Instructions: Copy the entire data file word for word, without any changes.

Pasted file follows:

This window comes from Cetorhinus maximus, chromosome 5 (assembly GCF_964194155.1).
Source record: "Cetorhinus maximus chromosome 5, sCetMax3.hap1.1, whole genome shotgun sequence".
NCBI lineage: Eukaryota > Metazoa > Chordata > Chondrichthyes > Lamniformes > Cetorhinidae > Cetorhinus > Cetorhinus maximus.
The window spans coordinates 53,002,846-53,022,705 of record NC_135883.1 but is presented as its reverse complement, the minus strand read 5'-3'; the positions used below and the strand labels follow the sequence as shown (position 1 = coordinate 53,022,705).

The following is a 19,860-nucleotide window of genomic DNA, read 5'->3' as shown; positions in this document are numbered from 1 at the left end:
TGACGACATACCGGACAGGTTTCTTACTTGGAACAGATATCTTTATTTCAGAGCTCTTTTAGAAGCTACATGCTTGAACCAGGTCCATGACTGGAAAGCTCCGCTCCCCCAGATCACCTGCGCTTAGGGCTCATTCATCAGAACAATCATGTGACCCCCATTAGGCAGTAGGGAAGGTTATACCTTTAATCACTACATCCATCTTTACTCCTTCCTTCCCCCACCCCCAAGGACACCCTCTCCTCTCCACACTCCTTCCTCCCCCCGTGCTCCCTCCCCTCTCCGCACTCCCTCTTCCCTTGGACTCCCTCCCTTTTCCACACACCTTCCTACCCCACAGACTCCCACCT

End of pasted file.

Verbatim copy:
This window comes from Cetorhinus maximus, chromosome 5 (assembly GCF_964194155.1).
Source record: "Cetorhinus maximus chromosome 5, sCetMax3.hap1.1, whole genome shotgun sequence".
NCBI lineage: Eukaryota > Metazoa > Chordata > Chondrichthyes > Lamniformes > Cetorhinidae > Cetorhinus > Cetorhinus maximus.
The window spans coordinates 53,002,846-53,022,705 of record NC_135883.1 but is presented as its reverse complement, the minus strand read 5'-3'; the positions used below and the strand labels follow the sequence as shown (position 1 = coordinate 53,022,705).

The following is a 19,860-nucleotide window of genomic DNA, read 5'->3' as shown; positions in this document are numbered from 1 at the left end:
TGACGACATACCGGACAGGTTTCTTACTTGGAACAGATATCTTTATTTCAGAGCTCTTTTAGAAGCTACATGCTTGAACCAGGTCCATGACTGGAAAGCTCCGCTCCCCCAGATCACCTGCGCTTAGGGCTCATTCATCAGAACAATCATGTGACCCCCATTAGGCAGTAGGGAAGGTTATACCTTTAATCACTACATCCATCTTTACTCCTTCCTTCCCCCACCCCCAAGGACACCCTCTCCTCTCCACACTCCTTCCTCCCCCCGTGCTCCCTCCCCTCTCCGCACTCCCTCTTCCCTTGGACTCCCTCCCTTTTCCACACACCTTCCTACCCCACAGACTCCCACCT